Chapter 37 Summary
Humbert corresponds with an acquaintance, Gaston Godin, who sets him up with a little house in Beardsley. When Humbert arrives, he is expecting an ivy-covered brick place, but instead he finds a drab wooden house that looks much like the old Haze home. He does not like the place at all, but he decides to stay anyway. The town is a good spot because it has a college library with the books he needs for his work, and it also has a respected private girls’ school for Lolita. Lolita, for her part, seems to notice nothing about her new home. She just walks in, finds the radio and a pile of magazines, and collapses onto a couch.
The Beardsley School for girls disappoints Humbert. He attends an interview with the headmistress, Miss Pratt, who tells him that the girls at her school are not required to “become bookworms” or memorize facts. The school curriculum is concerned with “the four D’s: Dramatics, Dance, Debating, and Dating.” She tells Humbert that girls Lolita’s age are far more concerned with social life than with academic life, and that he, as Lolita’s father, must allow her to practice the social arts which she will someday need as a housewife and a mother. No “plunge into dusty old books” can prepare a girl for her future—but a modern education at an institution like the Beardsley School certainly can.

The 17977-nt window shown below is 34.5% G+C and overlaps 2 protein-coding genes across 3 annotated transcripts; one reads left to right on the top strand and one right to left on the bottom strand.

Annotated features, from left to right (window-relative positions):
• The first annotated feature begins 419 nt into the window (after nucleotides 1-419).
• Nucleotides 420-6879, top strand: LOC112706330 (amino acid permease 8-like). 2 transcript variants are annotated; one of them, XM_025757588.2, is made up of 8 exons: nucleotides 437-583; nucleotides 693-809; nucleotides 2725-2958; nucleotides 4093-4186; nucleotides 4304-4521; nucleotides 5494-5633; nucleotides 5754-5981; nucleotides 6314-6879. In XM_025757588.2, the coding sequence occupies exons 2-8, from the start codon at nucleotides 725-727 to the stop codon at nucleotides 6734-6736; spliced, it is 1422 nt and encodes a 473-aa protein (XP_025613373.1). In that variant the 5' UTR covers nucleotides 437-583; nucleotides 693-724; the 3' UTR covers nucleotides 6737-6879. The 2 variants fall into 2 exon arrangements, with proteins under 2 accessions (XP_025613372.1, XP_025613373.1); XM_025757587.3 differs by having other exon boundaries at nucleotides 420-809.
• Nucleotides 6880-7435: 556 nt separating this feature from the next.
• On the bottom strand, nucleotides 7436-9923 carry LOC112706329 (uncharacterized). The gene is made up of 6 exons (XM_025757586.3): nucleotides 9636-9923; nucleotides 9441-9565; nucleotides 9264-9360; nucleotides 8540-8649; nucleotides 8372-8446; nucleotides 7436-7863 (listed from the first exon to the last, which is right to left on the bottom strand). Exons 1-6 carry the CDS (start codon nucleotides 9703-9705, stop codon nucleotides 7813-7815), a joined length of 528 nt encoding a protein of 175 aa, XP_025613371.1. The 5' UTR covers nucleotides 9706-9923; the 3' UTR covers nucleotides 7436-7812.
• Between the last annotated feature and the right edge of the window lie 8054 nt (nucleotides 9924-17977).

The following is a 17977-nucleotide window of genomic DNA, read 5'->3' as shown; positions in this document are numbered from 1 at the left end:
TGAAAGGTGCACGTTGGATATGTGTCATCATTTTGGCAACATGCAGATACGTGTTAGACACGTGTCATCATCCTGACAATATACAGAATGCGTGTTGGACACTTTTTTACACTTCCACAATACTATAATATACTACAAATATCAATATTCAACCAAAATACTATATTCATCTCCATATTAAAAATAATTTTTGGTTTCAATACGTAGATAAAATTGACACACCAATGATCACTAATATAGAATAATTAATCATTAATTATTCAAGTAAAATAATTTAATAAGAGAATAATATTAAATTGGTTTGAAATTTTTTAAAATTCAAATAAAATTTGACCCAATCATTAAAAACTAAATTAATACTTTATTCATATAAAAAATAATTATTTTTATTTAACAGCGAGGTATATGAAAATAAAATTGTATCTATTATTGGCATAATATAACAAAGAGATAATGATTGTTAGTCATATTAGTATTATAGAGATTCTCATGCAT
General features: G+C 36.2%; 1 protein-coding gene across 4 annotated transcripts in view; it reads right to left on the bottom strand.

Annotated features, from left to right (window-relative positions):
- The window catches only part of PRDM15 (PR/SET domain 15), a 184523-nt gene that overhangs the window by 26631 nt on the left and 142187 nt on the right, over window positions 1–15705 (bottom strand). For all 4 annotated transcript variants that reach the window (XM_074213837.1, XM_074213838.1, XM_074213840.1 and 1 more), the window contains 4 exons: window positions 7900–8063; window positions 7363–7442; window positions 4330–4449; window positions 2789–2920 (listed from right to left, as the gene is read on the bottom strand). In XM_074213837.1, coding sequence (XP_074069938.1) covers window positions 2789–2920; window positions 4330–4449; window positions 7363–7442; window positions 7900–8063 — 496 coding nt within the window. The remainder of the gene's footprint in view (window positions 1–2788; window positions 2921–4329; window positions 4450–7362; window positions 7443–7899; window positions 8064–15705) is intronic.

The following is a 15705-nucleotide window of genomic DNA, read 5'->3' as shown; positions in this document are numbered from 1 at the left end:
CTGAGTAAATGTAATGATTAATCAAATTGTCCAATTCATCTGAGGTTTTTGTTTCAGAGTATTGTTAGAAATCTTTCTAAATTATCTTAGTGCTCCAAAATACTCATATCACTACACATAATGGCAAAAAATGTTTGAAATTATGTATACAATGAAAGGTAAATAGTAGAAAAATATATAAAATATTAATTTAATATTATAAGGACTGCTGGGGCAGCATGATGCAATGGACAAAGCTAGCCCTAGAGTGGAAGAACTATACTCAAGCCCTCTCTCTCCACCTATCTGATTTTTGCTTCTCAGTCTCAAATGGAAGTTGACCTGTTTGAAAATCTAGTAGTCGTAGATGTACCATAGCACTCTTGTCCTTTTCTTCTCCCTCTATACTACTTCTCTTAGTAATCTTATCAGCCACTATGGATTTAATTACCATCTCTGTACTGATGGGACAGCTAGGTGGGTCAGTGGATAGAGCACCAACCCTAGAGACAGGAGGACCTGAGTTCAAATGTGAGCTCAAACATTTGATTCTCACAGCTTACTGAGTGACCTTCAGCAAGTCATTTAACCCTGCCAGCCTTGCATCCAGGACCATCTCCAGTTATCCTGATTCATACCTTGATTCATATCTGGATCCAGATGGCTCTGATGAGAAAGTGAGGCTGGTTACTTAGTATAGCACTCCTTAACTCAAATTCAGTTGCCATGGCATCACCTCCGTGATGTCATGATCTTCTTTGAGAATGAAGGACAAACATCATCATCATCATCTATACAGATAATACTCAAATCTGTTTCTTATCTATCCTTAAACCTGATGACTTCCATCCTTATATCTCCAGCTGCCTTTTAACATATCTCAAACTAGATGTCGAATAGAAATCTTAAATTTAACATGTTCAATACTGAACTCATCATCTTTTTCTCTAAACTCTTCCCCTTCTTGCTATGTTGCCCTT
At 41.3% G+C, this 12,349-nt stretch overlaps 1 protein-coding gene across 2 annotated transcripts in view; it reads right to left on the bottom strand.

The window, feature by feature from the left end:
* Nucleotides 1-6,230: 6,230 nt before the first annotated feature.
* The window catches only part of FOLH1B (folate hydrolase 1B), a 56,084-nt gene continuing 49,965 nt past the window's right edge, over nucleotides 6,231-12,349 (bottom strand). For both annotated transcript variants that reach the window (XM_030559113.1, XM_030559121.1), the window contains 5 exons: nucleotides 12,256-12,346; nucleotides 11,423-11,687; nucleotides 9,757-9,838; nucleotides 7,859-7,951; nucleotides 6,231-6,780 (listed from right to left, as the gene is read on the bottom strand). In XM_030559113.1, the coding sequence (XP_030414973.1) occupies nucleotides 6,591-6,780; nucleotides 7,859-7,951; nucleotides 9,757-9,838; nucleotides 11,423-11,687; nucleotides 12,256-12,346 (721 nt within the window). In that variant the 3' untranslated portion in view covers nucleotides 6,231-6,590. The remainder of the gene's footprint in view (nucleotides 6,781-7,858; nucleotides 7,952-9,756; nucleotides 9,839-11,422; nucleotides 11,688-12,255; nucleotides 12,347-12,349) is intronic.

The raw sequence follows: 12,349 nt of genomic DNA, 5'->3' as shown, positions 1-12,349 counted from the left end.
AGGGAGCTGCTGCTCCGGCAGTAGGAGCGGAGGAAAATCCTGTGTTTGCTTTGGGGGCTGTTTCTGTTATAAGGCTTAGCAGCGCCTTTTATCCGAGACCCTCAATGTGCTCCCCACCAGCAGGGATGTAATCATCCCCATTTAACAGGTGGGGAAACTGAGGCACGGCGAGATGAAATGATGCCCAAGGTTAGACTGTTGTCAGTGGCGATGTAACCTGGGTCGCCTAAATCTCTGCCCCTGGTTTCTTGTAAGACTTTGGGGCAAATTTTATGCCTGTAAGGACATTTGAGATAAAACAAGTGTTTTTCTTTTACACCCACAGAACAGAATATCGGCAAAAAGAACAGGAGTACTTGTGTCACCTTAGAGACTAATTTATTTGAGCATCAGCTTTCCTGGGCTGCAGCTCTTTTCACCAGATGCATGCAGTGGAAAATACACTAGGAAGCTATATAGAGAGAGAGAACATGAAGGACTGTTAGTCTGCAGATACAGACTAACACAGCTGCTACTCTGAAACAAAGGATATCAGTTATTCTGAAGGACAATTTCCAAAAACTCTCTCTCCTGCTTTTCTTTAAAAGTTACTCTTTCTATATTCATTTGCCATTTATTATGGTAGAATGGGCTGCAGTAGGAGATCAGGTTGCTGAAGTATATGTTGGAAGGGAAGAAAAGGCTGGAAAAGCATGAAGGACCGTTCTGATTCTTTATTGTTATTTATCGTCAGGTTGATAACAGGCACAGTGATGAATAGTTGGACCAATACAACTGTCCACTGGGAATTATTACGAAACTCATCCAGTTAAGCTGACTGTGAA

Humbert finds Miss Pratt’s style and attitude distasteful, but ultimately he decides to stick to his plan to send Lolita to Beardsley. He speaks to some people in town, who assure him that the school is fine. Supposedly the girls do a good deal of academic work. The headmistress’s focus on social life is mainly an attempt on her part to attract donations from people with modern American values.
One of Humbert’s main reasons for sending Lolita to this particular school is that it is separated only by a vacant lot from his new house. He buys powerful binoculars and watches the schoolyard during breaks between classes. For him, this is both practical and recreational. He feels that he must watch over Lolita, and he also enjoys observing “the statistically inevitable percentage of nymphets among the other girl-children.” However, to Humbert’s great sadness, a group of workers soon begin construction of a new building on the vacant lot. They put up a fence and begin their work, completely destroying Humbert’s view. Then they go away, and they never even come back to finish their work.